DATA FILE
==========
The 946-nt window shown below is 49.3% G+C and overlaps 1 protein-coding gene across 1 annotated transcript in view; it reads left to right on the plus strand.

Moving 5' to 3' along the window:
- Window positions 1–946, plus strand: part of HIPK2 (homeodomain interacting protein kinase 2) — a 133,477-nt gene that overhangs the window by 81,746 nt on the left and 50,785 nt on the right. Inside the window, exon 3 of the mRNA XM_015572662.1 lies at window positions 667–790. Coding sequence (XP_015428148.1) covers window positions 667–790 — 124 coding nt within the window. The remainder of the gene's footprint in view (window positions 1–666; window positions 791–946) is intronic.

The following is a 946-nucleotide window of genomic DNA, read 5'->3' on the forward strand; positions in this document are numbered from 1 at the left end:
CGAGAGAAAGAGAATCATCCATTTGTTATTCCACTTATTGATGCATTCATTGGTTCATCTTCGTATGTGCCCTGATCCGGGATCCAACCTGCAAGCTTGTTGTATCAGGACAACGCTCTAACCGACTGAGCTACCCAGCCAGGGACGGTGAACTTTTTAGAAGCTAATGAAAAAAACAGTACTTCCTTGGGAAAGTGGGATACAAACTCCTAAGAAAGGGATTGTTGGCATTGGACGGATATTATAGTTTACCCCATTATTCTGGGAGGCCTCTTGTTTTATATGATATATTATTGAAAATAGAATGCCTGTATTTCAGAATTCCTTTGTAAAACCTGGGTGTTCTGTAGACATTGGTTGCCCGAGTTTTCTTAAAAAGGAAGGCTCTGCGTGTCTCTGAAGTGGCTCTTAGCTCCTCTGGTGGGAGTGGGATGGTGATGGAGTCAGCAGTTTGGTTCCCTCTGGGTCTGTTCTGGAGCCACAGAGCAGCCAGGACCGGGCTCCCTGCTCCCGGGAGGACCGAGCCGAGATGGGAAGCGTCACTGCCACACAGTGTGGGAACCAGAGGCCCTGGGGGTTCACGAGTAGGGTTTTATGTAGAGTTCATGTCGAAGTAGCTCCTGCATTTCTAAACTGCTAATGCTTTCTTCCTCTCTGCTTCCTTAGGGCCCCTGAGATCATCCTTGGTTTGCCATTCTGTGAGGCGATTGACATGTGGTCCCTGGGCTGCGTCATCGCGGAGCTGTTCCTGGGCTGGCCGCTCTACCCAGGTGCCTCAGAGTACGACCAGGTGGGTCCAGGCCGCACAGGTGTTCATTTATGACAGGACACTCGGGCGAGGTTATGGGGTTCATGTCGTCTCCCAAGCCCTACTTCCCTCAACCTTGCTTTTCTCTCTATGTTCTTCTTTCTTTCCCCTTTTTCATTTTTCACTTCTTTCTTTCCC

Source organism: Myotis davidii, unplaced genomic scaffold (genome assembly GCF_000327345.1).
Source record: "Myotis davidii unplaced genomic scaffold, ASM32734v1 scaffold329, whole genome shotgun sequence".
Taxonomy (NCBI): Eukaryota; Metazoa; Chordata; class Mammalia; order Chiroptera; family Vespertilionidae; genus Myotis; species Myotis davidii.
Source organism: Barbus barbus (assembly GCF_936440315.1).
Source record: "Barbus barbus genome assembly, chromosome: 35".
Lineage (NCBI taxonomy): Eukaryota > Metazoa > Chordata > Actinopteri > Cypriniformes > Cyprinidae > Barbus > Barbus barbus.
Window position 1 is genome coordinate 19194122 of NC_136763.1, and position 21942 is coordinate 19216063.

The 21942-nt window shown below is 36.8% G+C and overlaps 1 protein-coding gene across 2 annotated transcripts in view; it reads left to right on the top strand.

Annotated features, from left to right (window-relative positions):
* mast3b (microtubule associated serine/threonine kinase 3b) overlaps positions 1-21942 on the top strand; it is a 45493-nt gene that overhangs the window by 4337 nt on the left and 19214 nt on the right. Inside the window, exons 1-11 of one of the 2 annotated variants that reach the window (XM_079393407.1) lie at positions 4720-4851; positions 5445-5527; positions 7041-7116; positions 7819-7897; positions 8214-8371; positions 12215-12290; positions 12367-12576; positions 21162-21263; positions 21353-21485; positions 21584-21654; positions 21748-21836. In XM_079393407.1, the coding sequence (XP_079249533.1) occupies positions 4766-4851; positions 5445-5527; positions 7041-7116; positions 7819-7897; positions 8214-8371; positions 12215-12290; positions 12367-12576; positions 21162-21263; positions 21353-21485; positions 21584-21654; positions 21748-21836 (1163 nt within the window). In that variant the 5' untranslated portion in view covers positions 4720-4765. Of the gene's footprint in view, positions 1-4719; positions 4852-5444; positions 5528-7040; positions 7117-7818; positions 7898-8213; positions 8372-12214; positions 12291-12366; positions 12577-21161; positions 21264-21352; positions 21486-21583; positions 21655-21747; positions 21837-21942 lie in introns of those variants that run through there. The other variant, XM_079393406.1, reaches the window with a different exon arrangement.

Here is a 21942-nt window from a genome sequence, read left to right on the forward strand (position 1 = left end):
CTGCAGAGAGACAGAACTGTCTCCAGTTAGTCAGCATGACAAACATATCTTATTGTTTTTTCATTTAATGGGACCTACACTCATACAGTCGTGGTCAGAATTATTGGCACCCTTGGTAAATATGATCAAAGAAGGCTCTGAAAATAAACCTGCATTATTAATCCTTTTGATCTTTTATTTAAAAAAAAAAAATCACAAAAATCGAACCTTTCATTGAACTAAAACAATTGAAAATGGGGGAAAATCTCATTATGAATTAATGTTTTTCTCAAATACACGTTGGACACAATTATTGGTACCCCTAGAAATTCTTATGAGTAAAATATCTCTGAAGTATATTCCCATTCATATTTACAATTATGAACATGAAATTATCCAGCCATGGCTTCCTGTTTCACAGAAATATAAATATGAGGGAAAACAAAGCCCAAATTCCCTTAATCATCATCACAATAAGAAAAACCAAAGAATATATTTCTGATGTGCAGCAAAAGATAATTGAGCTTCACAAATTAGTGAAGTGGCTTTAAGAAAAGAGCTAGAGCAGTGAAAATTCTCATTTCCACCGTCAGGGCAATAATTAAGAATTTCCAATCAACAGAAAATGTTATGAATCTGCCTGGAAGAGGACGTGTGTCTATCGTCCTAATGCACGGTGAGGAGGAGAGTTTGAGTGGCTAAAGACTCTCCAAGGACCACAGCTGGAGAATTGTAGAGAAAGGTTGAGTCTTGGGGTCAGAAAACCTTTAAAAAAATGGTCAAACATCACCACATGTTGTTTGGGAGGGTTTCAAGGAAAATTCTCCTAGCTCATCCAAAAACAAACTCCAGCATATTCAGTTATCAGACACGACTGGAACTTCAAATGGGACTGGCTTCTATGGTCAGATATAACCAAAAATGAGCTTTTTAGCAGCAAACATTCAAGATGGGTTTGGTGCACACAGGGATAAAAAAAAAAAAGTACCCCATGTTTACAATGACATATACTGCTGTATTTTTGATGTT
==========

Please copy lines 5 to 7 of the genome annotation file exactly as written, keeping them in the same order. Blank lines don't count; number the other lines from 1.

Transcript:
CGAGAGAAAGAGAATCATCCATTTGTTATTCCACTTATTGATGCATTCATTGGTTCATCTTCGTATGTGCCCTGATCCGGGATCCAACCTGCAAGCTTGTTGTATCAGGACAACGCTCTAACCGACTGAGCTACCCAGCCAGGGACGGTGAACTTTTTAGAAGCTAATGAAAAAAACAGTACTTCCTTGGGAAAGTGGGATACAAACTCCTAAGAAAGGGATTGTTGGCATTGGACGGATATTATAGTTTACCCCATTATTCTGGGAGGCCTCTTGTTTTATATGATATATTATTGAAAATAGAATGCCTGTATTTCAGAATTCCTTTGTAAAACCTGGGTGTTCTGTAGACATTGGTTGCCCGAGTTTTCTTAAAAAGGAAGGCTCTGCGTGTCTCTGAAGTGGCTCTTAGCTCCTCTGGTGGGAGTGGGATGGTGATGGAGTCAGCAGTTTGGTTCCCTCTGGGTCTGTTCTGGAGCCACAGAGCAGCCAGGACCGGGCTCCCTGCTCCCGGGAGGACCGAGCCGAGATGGGAAGCGTCACTGCCACACAGTGTGGGAACCAGAGGCCCTGGGGGTTCACGAGTAGGGTTTTATGTAGAGTTCATGTCGAAGTAGCTCCTGCATTTCTAAACTGCTAATGCTTTCTTCCTCTCTGCTTCCTTAGGGCCCCTGAGATCATCCTTGGTTTGCCATTCTGTGAGGCGATTGACATGTGGTCCCTGGGCTGCGTCATCGCGGAGCTGTTCCTGGGCTGGCCGCTCTACCCAGGTGCCTCAGAGTACGACCAGGTGGGTCCAGGCCGCACAGGTGTTCATTTATGACAGGACACTCGGGCGAGGTTATGGGGTTCATGTCGTCTCCCAAGCCCTACTTCCCTCAACCTTGCTTTTCTCTCTATGTTCTTCTTTCTTTCCCCTTTTTCATTTTTCACTTCTTTCTTTCCC

Source organism: Myotis davidii, unplaced genomic scaffold (genome assembly GCF_000327345.1).
Source record: "Myotis davidii unplaced genomic scaffold, ASM32734v1 scaffold329, whole genome shotgun sequence".